In 1803, the latest fad was a Pic Nic Supper. It was not the same sort of event that we associated today with the word ‘picnic’ however. The Annual Register, Or, A View of the History, Politics, and Literature for the Year explains:
This season has been marked by a new species of entertainment, common to the fashionable world, called a Pic Nic supper. Of the derivation of the word, or who was the inventor, we profess ourselves ignorant, but the nature of it we can inform our readers is as follows:
A Pic Nic supper consists of a variety of dishes. The subscribers to the entertainment have a bill of fare presented to them, with a number against each dish. The lot which he draws obliges hm to furnish the dish marked against it, which he either takes with him in his carriage, or sends by a servant. The proper variety is preserved by the talents of the maître d’hotel, who forms the bil of fare.
And here is another perspective, from 1826.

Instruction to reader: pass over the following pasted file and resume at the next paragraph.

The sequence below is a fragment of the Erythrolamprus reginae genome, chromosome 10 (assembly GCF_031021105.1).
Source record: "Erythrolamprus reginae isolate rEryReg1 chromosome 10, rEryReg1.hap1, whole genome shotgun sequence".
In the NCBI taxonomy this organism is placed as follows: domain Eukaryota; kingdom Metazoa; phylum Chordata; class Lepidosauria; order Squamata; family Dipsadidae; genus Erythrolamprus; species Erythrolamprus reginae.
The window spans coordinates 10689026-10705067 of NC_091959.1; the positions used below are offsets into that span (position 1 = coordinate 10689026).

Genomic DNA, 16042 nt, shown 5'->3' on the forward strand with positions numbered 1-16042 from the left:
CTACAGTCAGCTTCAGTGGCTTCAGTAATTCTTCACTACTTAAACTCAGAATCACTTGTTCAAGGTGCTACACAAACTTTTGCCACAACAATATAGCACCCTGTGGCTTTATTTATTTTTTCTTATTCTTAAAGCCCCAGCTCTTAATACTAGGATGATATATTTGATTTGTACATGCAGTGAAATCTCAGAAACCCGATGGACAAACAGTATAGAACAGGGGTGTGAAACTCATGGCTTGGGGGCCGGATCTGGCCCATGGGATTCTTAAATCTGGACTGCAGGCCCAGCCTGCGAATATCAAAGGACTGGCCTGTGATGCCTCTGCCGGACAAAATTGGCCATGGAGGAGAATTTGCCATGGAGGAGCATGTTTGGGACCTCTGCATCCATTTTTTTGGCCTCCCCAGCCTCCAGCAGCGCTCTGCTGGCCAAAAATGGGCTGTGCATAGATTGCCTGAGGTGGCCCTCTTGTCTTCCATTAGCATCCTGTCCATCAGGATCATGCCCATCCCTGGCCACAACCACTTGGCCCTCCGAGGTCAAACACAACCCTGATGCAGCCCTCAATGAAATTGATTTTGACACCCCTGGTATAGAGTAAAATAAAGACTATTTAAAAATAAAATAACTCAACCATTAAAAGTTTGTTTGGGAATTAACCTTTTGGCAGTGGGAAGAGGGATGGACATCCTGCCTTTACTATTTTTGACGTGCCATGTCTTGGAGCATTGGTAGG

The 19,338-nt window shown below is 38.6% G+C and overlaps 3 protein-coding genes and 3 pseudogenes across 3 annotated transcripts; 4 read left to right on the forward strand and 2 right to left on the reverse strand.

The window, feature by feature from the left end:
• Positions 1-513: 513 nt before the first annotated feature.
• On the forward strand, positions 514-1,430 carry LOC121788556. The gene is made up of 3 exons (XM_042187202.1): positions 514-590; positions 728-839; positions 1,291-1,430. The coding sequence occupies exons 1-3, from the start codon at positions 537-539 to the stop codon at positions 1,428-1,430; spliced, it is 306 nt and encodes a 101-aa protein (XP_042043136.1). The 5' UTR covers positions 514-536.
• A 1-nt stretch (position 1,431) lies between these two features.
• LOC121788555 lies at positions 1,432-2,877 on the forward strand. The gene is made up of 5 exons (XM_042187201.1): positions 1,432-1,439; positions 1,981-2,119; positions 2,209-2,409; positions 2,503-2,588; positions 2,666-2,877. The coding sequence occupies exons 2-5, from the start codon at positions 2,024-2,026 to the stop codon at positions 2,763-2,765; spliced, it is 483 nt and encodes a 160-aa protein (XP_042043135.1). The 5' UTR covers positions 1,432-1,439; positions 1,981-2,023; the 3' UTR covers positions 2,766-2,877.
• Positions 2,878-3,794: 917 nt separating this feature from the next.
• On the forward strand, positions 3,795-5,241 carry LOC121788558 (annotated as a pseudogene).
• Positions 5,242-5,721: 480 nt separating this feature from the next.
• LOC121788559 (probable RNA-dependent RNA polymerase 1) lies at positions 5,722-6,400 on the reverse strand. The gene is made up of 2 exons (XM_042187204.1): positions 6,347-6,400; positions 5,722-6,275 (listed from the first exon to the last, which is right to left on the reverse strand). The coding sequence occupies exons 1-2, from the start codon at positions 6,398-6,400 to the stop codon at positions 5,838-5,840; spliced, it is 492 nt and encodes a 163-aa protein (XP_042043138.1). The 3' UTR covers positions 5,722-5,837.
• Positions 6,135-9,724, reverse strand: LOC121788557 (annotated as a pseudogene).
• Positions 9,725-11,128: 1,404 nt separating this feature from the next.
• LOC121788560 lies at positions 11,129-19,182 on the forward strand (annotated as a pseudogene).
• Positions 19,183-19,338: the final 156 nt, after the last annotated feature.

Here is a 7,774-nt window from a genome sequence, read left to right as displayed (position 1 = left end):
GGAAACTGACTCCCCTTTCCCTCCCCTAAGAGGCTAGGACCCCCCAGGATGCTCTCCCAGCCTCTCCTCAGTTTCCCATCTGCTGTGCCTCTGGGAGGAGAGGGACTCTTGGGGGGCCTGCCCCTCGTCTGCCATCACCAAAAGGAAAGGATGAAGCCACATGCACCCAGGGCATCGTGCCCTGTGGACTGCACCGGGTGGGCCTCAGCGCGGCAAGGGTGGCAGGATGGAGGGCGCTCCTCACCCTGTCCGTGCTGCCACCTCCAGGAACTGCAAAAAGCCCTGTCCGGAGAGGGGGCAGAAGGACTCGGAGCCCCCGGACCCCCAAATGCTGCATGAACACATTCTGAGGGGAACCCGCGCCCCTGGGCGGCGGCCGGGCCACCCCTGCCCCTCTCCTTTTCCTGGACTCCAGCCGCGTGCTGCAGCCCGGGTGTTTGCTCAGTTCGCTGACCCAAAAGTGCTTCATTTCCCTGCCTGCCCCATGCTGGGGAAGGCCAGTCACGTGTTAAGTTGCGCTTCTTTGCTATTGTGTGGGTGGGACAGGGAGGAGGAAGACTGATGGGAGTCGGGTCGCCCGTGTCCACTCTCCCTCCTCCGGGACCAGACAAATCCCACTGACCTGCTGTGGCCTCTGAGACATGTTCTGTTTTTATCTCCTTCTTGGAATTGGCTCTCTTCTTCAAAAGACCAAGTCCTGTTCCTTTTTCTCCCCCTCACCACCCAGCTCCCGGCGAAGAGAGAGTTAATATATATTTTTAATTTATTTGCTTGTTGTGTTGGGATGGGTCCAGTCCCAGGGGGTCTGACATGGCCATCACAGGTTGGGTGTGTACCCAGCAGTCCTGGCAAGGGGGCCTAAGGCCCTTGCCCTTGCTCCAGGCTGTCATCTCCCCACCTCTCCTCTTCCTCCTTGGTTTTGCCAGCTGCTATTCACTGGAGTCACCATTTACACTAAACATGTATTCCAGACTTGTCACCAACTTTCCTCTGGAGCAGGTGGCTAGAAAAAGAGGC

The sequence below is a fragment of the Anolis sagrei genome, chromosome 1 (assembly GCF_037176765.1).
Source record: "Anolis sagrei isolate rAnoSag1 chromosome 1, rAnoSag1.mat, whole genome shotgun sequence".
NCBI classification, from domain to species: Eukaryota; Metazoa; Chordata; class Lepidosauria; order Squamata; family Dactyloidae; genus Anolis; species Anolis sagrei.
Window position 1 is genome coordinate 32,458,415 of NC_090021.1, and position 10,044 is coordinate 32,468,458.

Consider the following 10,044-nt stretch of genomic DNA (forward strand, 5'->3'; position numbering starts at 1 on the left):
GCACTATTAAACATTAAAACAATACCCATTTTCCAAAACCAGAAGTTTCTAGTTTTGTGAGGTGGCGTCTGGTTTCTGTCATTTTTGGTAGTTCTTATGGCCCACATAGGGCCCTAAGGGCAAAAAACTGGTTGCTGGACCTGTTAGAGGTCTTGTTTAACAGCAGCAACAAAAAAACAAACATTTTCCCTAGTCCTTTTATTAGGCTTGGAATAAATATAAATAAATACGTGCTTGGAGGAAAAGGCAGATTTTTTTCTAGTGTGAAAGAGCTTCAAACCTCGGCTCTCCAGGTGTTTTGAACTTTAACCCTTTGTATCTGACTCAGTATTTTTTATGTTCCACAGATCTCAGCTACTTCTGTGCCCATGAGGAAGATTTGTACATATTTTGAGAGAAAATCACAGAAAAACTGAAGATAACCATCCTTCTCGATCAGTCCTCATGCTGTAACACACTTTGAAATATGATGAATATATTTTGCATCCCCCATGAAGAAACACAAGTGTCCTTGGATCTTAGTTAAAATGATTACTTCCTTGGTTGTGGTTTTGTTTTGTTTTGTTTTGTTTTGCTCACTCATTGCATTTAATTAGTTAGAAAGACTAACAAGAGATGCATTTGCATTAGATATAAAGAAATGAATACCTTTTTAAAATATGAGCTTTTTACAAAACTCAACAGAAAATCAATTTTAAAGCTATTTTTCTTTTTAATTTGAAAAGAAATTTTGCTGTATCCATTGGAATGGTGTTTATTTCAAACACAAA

I believe pic-nic is originally a cant word, and was first applied to a supper or other meal in which the entertainment is not provided by any one person, but each of the guests furnishes his dish. In a pic-nic supper one supplies the fowls, another the fish, another the wine and fruit, &c.; and they all sit down together and enjoy it. A very sociable way of making an entertainment Yes, and I would have you observe that the principle of it may be extended to many other things. No one has a right to be entertained gratis in society; he must expend if he wishes to enjoy.— Conversation, particularly, is a picnic feast, where every one is to contribute something, according to his genius and ability. Different talents and acquirements compose the different dishes of the entertainment, and the greater variety the better; but even one must bring something, for society will not tolerate any one long who lives wholly at the expense of his neighbours.